Behavioral problems after KD

General discussion regarding Kawasaki disease
Sara13
New Member
Posts: 4
Joined: Thu Aug 04, 2011 2:43 pm

Behavioral problems after KD

Post by Sara13 » Thu Aug 04, 2011 2:55 pm

Hello, my son had KD at 17 months old and he is now 4. He was treated on the 10th day and luckily had no problems after. He has recently been referred for assessment because he goes through phases of very compulsive behaviour or has violent temper outbursts - in between these phases he is a happy, boisterous, cheeky sometimes bad tempered 4 year old boy, but certainly nothing I would worry about. When he was 2 a lot of people suspected he was autistic but then he seemed to stop a lot of those behaviours. He is currently in speech therapy as he has extremely delayed speech - he is not dispraxic, he has above average language and the muscles in his mouth/lips/face are fine so there is no obvious cause for his speech problems but he really is difficult to understand. He has been in and out of the hearing clinic as he behaves as a child with hearing difficulties does a lot of the time, but his hearing is apparently fine. I know it sounds silly as I have never read anything about KD children having subsequent behavioral/development problems but I just wondered if anyone had come across anything similiar. THere seems to be no cause for a lot of his problems so I have always had a thought in my head that maybe KD effected something beyond my comprehension. Any information really would be greatly appreciated. I am waiting for my appointment with the pediatrician, but because so little is known about KD I would rather go to the appointment with information, if there is any.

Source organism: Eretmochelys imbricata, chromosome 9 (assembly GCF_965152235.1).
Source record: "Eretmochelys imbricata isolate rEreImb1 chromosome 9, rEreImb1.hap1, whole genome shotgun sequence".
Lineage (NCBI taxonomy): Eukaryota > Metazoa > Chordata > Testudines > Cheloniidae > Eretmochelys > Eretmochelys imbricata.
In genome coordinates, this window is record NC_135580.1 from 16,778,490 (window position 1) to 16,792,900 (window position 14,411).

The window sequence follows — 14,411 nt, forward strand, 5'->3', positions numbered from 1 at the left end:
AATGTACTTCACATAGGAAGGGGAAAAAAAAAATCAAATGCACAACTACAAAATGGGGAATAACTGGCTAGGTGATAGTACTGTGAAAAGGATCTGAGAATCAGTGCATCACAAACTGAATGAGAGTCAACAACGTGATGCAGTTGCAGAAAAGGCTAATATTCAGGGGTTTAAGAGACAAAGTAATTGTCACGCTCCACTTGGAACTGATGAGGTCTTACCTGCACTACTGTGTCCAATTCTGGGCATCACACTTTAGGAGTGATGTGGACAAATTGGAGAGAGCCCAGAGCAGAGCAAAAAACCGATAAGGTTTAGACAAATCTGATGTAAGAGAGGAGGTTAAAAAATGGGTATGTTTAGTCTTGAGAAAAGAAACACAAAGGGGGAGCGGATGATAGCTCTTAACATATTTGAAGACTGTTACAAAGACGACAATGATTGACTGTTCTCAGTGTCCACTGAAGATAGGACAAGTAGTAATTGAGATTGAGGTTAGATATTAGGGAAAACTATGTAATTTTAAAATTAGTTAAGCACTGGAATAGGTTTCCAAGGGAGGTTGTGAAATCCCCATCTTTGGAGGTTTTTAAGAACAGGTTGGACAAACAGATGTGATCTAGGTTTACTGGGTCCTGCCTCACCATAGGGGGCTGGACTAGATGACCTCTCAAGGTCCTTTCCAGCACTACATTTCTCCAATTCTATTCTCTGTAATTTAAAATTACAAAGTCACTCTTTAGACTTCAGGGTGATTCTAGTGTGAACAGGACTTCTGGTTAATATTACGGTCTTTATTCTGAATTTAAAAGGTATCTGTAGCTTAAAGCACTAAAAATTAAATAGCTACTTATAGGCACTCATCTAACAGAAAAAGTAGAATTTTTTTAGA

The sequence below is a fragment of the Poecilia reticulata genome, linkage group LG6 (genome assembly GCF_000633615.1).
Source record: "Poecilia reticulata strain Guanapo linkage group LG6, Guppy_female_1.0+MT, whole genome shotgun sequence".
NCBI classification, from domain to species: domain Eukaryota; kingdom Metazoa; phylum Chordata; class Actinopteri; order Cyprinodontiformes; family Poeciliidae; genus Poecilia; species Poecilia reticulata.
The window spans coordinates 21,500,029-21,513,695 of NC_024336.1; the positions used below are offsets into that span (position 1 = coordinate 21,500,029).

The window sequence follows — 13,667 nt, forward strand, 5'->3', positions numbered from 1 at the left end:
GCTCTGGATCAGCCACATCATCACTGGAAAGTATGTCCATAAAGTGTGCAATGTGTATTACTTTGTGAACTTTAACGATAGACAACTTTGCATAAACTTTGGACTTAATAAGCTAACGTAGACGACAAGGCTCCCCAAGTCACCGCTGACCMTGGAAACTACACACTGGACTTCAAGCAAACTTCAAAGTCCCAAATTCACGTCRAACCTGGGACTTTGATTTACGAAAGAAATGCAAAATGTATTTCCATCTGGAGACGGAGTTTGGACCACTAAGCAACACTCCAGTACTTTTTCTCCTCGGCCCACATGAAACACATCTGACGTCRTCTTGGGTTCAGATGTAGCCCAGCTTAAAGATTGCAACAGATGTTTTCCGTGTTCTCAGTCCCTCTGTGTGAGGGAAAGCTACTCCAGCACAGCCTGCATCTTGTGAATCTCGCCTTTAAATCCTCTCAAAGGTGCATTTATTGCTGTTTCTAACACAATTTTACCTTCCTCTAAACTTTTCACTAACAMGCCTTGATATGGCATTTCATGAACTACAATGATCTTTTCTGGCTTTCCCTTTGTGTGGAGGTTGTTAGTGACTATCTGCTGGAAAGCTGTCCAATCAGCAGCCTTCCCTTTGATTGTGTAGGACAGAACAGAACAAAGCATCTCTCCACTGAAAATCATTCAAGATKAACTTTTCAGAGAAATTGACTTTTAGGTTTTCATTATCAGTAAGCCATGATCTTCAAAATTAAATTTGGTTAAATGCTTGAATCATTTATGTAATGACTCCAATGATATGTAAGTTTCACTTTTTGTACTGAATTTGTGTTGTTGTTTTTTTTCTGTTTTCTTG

Thankyou so much for taking the time to read this.

liquidambar
500+ Posts
Posts: 697
Joined: Mon Aug 03, 2009 11:00 pm

Re: Behavioral problems after KD

Post by liquidambar » Thu Aug 04, 2011 11:40 pm

Bipolar; (Anger, Mad, depressed), then happy, happy, joy, joy, Up, excited, fun to be with and then back to mad, aggitated, angry, depressed and then back again. That would be my daughter, I noticed something after Kawasakis, it just took two decades for me to figure it out.